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Richie's Picks: COUNTING BY 7s

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  • peter_lake_2000
    Richie s Picks: COUNTING BY 7s by Holly Goldberg Sloan, Dial, August 2013, 384p., ISBN: 978-0-8037-3855-3 We are stardust, we are golden And we ve got to get
    Message 1 of 1 , Aug 1, 2013
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      Richie's Picks: COUNTING BY 7s by Holly Goldberg Sloan, Dial, August 2013, 384p., ISBN: 978-0-8037-3855-3
       
      "We are stardust, we are golden
      And we've got to get ourselves back to the garden"
      -- Joni Mitchell
       
      "My hometown, like a lot of the central valley of California, has a desert climate and is flat and dry and very hot for over half of the year. 
      "Since I've never lived anywhere else, whole months of days when it's 100 degrees outside seems normal.
      "We call it summer.
      "Despite the heat, there is no escaping the fact that the bright sun and rich soil make the area ideal for growing things once you add water to the equation.
      "And I did.
      "So where once our house had a rectangle of grass, there is now a forty-foot-high stand of timber bamboo.
      "I have citrus trees (orange, grapefruit, and lime) next to my year-round vegetable garden.
      "I grow grapes, a variety of vines, annual and perennial flowers, and, in one small area, tropical plants.
      "To know me is to know my garden.
      "It is my sanctuary."
       
      Meet twelve year-old black, bespectacled, self-aware genius and gardener Willow Chase, who is obsessed with the number 7; obsessed with studying and observing medical conditions, and obsessed with plants.  Not long into the story, Willow is suddenly thrown out of the Garden when her white adoptive parents die in a horrific car accident. 
       
      Leading up to the accident, Willow has, herself, been following a collision course that begins with being referred by her school principal to a counselor named Dell Duke, this being the result of the principal's determination that Willow has cheated on a State standardized test.  (She completed the test in 17 minutes and was the only student in the State to answer every question correctly, which might provide a clue as to why she hasn't been at all engaged with middle school, other than as a silent observer of bizarre behaviors.)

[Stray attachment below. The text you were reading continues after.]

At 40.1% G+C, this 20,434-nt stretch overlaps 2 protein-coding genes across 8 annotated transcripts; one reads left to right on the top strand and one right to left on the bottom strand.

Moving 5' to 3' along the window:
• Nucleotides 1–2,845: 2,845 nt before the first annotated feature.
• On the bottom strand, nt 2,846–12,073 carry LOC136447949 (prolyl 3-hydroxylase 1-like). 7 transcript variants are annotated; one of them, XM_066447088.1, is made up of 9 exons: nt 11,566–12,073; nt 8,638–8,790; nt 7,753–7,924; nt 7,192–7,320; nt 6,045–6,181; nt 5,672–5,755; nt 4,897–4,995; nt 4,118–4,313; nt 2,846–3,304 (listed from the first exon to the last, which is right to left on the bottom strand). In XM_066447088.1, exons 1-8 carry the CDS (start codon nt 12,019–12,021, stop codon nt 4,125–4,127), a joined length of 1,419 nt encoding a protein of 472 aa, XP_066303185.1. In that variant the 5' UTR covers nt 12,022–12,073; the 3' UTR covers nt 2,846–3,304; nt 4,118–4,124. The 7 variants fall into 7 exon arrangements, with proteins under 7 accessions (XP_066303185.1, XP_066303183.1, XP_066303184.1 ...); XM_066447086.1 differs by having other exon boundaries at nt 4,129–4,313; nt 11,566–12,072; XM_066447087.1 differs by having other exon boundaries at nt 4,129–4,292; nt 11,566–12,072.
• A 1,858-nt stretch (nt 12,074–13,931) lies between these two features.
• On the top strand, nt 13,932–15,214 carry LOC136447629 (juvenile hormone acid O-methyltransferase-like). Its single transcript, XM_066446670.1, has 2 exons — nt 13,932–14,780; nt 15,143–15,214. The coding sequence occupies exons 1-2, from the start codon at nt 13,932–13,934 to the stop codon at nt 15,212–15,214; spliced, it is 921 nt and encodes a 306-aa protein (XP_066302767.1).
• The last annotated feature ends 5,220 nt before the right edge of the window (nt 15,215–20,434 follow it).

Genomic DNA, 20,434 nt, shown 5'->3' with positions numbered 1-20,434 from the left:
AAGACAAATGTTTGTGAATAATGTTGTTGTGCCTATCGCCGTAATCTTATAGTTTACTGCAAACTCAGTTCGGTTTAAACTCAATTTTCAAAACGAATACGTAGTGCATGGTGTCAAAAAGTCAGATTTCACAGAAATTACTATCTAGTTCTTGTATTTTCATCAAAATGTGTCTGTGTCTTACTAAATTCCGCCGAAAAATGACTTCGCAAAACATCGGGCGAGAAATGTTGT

Counselor Dell Duke (who categorizes the students he works with as THE STRANGE, MISFITS, ODDBALLS, and LONE WOLVES), quickly learns that he needs a whole new category for this young woman.  And in the wake of Willow's second loss of parents in her short life (having already been adopted the first time), it will be counselor Dell Duke; plus one of the other students he works with named Nguyen Quang-ha; plus Quang-ha's sister Nguyen Thi Mai; plus Quang-ha and Mai's mother Pattie; plus a taxi driver named Jairo Hernandez; who will affect and be affected by this amazing girl. 
       
      COUNTING BY 7s reminds me of BECAUSE OF WINN-DIXIE because of the way that Willow is saved from going to the pound (being thrown into The System) by unlikely heroine Pattie Nguyen, (Quang-ha and Mai's mother), the Vietnamese immigrant proprietress of a nail salon.  Like India Opal Buloni's decision in the moment to lie about the stray dog and claim ownership,  Pattie lies about her relationship to Willow, who she's just met, and this sets the stage for a profound and moving story in which a whole group of idiosyncratic characters are brought together, find family and community, and have their lives enriched and changed forever by this amazing genius of a girl. 
       
      "I pulled my wheeled luggage to the cab door and leaned in through the open window as I said: 'I would like the number of your taxi license and to see proof of your compliance with brake and headlight adjustment requirements.'
      "The driver's name was Jairo Hernandez, and he had been driving for Mexicano Taxi for seven years."
       
      I particularly love how taxi driver Jairo Hernandez virtually hits the lottery again and again for having randomly and so fortunately encountered Willow on that first taxi ride. 
       
      (And I love how what comes around goes around.)
       
      COUNTING BY 7s also makes me think of Natalie Merchant singing of people struggling and fighting for the simple pleasures in their lives.  This is a tale of at-risk kids and at-risk adults, and it makes it that much sweeter to see what comes to them all because of Willow Chase.
       
      One final note: The cover of COUNTING BY 7s, in which a bright red fish is seen swimming again a large school of nondescript fish, is notable, engaging, and perfect for what is contained in these 384 pages that had me swimming right along with Willow from beginning to end.
       
      A big-time middle school read.
       
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